Why One ETF Is Not Enough

With hundreds of funds to choose from and more new ones coming out every day, it's easy to think that with ETFs, more is better. But given just how closely linked many ETFs' returns are to one particular benchmark, buying a bunch of different ETFs may not do as much good as you think -- and could in fact leave you dangerously overexposed to stock market risk.

The rise of ETFs
From their humble beginnings in the 1990s, ETFs have exploded onto the investment scene. Now, you can find investments tailored to just about any investment strategy you can think of. Want to harness the power of dividend stocks for your portfolio? You can find many ETFs that track dividend-paying stocks. Are you ready to jump into foreign stock markets for greater return potential and to protect against a downdraft in the U.S. dollar? International ETFs have made overseas investing a lot easier than it used to be.

The idea behind owning different ETFs is that you want a variety of different types of investment exposure. The hope is that when one ETF goes down, the others will go up, giving your overall portfolio a gentle but substantial rise over time.

Too much correlation
Unfortunately, many ETFs don't offer as big a difference in the way they perform as investors think. Returns of many ETFs turn out to be very highly correlated with the returns of the S&P 500. Have a look:

ETF

Correlation With S&P 500 Return

iShares S&P Global Industrials

99.1%

iShares Russell 1000 Value (NYSE: IWD  )

99.0%

WisdomTree Total Dividend (NYSE: DTD  )

98.4%

Vanguard High Dividend Yield (NYSE: VYM  )

98.2%

WisdomTree Earnings Top 100

97.7%

Vanguard FTSE All-World ex-US (NYSE: VEU  )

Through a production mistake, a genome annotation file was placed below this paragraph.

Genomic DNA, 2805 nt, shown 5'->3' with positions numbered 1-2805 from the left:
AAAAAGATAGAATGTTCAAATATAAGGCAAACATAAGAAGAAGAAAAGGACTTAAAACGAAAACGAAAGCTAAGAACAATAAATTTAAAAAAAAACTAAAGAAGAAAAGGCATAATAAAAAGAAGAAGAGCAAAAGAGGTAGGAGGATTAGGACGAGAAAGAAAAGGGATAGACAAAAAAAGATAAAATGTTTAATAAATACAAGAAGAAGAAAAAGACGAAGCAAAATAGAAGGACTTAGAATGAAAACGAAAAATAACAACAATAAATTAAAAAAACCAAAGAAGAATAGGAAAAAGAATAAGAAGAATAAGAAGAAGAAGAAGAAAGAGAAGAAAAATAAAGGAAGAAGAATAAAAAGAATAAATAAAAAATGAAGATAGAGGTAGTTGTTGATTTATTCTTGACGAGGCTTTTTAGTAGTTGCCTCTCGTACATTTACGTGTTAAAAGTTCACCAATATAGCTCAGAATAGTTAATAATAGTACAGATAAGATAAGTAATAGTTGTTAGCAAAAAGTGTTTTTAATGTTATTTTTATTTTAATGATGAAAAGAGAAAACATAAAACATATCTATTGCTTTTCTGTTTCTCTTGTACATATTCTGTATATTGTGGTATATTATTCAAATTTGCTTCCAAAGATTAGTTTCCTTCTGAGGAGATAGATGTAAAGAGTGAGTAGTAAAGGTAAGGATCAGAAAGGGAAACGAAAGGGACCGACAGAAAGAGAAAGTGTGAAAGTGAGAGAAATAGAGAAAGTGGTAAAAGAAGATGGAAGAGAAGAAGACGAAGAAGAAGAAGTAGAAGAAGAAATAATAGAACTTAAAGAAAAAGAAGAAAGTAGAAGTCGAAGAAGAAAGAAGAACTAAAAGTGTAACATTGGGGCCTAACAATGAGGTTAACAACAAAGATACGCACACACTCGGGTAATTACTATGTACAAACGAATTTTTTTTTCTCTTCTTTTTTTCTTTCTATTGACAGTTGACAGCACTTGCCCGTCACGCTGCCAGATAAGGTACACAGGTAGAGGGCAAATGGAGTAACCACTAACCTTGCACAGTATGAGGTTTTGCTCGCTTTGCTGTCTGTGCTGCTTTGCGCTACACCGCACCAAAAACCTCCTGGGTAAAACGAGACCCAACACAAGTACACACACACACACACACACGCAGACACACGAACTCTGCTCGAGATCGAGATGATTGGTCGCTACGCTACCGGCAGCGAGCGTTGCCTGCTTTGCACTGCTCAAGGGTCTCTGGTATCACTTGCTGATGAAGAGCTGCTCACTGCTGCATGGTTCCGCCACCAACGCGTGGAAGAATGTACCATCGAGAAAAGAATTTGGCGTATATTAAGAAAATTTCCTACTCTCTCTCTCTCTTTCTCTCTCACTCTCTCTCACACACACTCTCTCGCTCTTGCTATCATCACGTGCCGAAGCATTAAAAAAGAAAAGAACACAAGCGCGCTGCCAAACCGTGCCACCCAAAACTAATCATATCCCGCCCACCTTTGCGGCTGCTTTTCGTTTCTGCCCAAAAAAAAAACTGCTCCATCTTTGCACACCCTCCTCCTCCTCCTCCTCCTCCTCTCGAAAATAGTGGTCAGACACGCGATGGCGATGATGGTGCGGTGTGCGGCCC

96.6%

Vanguard Mid-Cap (NYSE: VO  )

96.3%

Vanguard Growth (NYSE: VUG  )

96.3%

iShares MSCI EAFE Index (NYSE: EFA  )

96.0%

Source: Morningstar.

At first glance, you wouldn't expect to see this list of ETFs so closely correlated with the returns of the S&P 500. Rather, you'd probably buy these ETFs specifically so they wouldn't be correlated with the S&P's returns, expecting to see them zig when the S&P zags.

But as you can see, lots of ETFs targeting vastly different asset classes have produced similar returns lately. Here are some reasons why:

  • Not every big company pays a dividend. But when you look at the top holdings of U.S. dividend ETFs, you'll often find top S&P 500 companies near the top of the list. Similarly, ETFs based on fundamentals like earnings often gravitate toward the top stocks in the S&P 500, with the only difference being minor differences in how the stocks are weighted within the ETF portfolio.
  • Focusing on either growth or value stocks has led to much different performance over long periods of time. Recently, though, both styles have produced roughly similar results.
  • Even disparate markets like mid-cap and global stocks are starting to trade more in synch with each other. Although mid-cap U.S. stocks have outperformed their larger counterparts, they still tend to move in the same direction.

All of this suggests that you might be just as well off buying a single S&P 500 ETF than trying to build a falsely diversified ETF portfolio. But before you give up on diversification, there's still one thing left to consider.

Past performance is no guarantee of future results
The danger from any observation like this is that you apply it too broadly to your own investing strategy. Because correlation changes over time, assuming that high correlations will continue could be a big mistake.